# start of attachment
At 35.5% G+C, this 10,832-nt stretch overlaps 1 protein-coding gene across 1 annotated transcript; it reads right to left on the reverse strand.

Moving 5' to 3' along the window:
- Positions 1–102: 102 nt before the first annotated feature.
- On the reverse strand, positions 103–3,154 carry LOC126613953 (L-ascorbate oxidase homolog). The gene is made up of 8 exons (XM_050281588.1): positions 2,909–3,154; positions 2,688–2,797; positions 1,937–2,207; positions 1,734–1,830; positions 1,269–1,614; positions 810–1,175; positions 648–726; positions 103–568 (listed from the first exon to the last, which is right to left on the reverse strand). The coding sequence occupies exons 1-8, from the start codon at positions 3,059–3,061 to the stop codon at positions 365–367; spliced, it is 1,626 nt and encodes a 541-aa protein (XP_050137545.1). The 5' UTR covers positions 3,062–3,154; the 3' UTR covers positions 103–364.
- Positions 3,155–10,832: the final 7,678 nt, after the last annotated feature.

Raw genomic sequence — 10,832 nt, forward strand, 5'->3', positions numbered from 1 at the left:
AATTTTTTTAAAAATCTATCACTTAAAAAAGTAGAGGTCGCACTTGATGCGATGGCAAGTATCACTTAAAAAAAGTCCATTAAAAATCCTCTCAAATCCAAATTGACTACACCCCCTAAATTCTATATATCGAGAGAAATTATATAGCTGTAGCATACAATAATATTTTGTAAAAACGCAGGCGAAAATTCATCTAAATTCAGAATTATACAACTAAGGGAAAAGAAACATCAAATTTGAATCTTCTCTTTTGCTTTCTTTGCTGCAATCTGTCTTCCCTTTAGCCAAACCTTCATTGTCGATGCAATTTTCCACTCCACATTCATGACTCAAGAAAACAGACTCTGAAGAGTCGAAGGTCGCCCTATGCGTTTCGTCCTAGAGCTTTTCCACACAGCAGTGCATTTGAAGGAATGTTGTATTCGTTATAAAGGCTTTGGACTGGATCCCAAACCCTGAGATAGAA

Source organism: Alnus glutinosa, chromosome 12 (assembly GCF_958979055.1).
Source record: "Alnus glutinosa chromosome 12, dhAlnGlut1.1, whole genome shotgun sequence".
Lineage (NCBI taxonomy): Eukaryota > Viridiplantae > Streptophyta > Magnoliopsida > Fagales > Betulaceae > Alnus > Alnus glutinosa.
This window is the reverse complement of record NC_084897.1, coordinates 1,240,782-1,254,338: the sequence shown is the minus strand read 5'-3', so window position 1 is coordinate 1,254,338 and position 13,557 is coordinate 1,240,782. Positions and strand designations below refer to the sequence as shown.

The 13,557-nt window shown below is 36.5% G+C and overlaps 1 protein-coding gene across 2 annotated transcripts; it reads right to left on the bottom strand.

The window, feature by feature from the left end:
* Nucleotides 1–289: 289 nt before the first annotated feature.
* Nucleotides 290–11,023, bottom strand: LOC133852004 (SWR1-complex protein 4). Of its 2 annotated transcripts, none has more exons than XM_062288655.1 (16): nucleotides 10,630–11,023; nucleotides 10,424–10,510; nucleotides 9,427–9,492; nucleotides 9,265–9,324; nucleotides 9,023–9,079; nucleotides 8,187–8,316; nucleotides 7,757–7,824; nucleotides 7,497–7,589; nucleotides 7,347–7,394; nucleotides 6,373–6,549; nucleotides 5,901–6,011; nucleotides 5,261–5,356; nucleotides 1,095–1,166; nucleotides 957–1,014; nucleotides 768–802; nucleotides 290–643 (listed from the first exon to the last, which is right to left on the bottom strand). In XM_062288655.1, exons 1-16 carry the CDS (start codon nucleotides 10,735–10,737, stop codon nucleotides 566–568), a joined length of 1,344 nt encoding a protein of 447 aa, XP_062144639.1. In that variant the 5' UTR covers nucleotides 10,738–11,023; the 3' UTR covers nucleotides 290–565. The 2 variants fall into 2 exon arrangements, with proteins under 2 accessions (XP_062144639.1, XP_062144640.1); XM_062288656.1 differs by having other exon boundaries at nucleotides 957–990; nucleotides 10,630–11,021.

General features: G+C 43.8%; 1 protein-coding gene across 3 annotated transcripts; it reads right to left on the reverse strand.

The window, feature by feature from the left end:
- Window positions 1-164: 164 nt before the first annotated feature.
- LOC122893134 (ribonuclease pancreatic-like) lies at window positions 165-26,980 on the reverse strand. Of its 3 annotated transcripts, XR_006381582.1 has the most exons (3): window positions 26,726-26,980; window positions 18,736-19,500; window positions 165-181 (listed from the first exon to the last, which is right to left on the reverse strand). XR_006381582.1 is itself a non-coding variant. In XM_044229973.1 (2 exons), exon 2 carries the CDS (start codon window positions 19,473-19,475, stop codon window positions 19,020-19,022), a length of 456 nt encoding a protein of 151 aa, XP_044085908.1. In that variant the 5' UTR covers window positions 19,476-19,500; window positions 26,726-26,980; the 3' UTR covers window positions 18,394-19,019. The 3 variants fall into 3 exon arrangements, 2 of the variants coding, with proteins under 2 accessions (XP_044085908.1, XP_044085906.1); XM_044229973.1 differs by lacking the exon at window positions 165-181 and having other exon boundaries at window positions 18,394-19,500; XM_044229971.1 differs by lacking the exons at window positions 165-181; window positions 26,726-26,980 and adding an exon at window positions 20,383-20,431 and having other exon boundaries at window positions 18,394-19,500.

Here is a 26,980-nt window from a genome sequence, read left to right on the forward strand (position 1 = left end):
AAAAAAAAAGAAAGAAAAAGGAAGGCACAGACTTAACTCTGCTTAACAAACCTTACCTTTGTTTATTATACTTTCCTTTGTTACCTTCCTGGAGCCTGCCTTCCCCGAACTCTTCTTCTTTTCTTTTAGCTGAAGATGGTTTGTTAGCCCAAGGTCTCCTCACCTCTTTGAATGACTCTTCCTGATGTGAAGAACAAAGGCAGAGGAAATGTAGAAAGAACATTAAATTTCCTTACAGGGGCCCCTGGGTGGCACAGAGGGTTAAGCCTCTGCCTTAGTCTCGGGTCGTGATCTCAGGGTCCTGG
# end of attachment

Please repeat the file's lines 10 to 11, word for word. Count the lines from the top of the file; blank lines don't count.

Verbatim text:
Lineage (NCBI taxonomy): Eukaryota > Viridiplantae > Streptophyta > Magnoliopsida > Fagales > Betulaceae > Alnus > Alnus glutinosa.
This window is the reverse complement of record NC_084897.1, coordinates 1,240,782-1,254,338: the sequence shown is the minus strand read 5'-3', so window position 1 is coordinate 1,254,338 and position 13,557 is coordinate 1,240,782. Positions and strand designations below refer to the sequence as shown.